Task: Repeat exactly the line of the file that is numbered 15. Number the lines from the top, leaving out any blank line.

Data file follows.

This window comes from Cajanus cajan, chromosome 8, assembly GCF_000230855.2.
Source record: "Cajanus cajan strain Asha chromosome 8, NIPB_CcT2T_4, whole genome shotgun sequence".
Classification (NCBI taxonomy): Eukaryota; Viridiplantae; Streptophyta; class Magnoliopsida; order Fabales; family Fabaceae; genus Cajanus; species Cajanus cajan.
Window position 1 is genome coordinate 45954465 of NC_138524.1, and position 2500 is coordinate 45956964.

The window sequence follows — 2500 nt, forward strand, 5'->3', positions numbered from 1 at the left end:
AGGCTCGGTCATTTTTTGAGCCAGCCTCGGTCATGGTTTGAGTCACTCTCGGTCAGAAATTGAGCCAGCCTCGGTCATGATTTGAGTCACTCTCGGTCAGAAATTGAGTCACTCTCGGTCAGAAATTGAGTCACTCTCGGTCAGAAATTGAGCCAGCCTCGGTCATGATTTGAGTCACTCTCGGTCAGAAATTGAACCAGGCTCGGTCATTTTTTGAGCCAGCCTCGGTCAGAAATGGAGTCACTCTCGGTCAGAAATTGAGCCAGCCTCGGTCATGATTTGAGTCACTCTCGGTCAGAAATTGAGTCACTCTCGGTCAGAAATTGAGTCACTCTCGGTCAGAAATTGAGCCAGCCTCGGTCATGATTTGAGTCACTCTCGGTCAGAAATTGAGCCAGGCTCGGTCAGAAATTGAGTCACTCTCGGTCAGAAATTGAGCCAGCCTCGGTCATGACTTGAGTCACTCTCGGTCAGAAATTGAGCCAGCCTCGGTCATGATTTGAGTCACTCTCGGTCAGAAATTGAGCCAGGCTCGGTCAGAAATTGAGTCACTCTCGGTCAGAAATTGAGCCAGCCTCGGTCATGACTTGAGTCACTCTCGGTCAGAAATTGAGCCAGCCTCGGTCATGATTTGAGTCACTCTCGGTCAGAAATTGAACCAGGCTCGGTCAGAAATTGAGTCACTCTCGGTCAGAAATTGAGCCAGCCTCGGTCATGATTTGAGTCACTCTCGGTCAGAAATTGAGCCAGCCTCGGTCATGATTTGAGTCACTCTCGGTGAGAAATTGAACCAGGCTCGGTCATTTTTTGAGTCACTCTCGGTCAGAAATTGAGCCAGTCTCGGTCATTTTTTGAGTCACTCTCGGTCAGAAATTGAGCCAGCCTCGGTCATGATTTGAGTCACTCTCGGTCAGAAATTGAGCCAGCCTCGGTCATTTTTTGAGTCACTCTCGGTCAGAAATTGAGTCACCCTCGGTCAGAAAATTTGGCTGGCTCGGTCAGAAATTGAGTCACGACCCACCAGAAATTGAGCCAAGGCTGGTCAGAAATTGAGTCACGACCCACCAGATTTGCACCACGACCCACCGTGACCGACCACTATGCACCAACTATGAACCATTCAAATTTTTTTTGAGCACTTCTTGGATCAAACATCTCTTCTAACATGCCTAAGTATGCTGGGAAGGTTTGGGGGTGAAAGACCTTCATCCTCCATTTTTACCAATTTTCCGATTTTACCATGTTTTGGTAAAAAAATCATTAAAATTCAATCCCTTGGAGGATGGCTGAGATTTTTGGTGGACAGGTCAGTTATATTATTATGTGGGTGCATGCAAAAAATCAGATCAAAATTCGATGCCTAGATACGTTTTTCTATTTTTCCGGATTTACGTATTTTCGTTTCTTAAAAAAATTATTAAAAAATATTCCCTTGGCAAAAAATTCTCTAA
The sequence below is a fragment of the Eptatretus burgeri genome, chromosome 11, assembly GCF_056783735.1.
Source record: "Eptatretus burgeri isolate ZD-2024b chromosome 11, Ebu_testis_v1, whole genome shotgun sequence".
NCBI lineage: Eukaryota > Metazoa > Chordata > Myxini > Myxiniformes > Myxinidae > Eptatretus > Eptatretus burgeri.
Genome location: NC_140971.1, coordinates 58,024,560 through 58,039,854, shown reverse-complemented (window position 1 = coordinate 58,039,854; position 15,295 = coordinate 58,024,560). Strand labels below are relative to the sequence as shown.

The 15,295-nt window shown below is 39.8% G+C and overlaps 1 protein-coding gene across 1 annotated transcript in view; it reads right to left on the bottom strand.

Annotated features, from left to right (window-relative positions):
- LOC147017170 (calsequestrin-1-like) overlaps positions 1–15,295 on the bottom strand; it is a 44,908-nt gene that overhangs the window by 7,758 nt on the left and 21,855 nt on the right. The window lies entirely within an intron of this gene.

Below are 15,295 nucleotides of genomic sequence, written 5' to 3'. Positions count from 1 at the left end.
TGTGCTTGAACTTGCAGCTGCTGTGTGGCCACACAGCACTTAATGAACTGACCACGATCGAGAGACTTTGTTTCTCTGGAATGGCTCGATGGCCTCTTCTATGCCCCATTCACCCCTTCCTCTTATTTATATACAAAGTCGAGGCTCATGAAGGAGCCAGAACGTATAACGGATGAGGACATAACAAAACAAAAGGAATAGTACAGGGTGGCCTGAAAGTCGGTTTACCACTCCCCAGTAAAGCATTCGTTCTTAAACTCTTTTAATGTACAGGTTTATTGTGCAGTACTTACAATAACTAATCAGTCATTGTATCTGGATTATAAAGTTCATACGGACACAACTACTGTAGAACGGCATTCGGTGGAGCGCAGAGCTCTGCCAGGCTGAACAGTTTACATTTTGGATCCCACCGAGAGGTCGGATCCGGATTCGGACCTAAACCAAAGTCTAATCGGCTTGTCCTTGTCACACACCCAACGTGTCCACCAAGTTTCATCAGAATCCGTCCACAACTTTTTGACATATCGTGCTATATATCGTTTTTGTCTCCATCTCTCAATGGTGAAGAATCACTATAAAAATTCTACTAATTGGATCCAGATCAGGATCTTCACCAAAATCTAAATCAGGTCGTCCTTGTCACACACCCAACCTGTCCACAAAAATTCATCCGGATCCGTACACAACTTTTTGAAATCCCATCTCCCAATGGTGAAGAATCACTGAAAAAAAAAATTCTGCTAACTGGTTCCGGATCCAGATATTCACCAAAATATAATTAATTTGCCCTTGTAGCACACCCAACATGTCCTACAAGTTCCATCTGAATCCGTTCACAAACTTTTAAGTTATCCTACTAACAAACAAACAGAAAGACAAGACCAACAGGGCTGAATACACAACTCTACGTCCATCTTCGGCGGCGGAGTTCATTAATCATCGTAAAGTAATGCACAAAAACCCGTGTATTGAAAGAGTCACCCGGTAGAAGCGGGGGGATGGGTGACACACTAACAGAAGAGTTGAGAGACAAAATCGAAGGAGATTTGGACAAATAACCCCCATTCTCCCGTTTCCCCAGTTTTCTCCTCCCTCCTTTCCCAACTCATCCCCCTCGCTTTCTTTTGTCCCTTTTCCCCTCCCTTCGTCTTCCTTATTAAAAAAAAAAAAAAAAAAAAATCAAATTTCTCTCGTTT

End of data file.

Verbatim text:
TGTGCTTGAACTTGCAGCTGCTGTGTGGCCACACAGCACTTAATGAACTGACCACGATCGAGAGACTTTGTTTCTCTGGAATGGCTCGATGGCCTCTTCTATGCCCCATTCACCCCTTCCTCTTATTTATATACAAAGTCGAGGCTCATGAAGGAGCCAGAACGTATAACGGATGAGGACATAACAAAACAAAAGGAATAGTACAGGGTGGCCTGAAAGTCGGTTTACCACTCCCCAGTAAAGCATTCGTTCTTAAACTCTTTTAATGTACAGGTTTATTGTGCAGTACTTACAATAACTAATCAGTCATTGTATCTGGATTATAAAGTTCATACGGACACAACTACTGTAGAACGGCATTCGGTGGAGCGCAGAGCTCTGCCAGGCTGAACAGTTTACATTTTGGATCCCACCGAGAGGTCGGATCCGGATTCGGACCTAAACCAAAGTCTAATCGGCTTGTCCTTGTCACACACCCAACGTGTCCACCAAGTTTCATCAGAATCCGTCCACAACTTTTTGACATATCGTGCTATATATCGTTTTTGTCTCCATCTCTCAATGGTGAAGAATCACTATAAAAATTCTACTAATTGGATCCAGATCAGGATCTTCACCAAAATCTAAATCAGGTCGTCCTTGTCACACACCCAACCTGTCCACAAAAATTCATCCGGATCCGTACACAACTTTTTGAAATCCCATCTCCCAATGGTGAAGAATCACTGAAAAAAAAAATTCTGCTAACTGGTTCCGGATCCAGATATTCACCAAAATATAATTAATTTGCCCTTGTAGCACACCCAACATGTCCTACAAGTTCCATCTGAATCCGTTCACAAACTTTTAAGTTATCCTACTAACAAACAAACAGAAAGACAAGACCAACAGGGCTGAATACACAACTCTACGTCCATCTTCGGCGGCGGAGTTCATTAATCATCGTAAAGTAATGCACAAAAACCCGTGTATTGAAAGAGTCACCCGGTAGAAGCGGGGGGATGGGTGACACACTAACAGAAGAGTTGAGAGACAAAATCGAAGGAGATTTGGACAAATAACCCCCATTCTCCCGTTTCCCCAGTTTTCTCCTCCCTCCTTTCCCAACTCATCCCCCTCGCTTTCTTTTGTCCCTTTTCCCCTCCCTTCGTCTTCCTTATTAAAAAAAAAAAAAAAAAAAAATCAAATTTCTCTCGTTT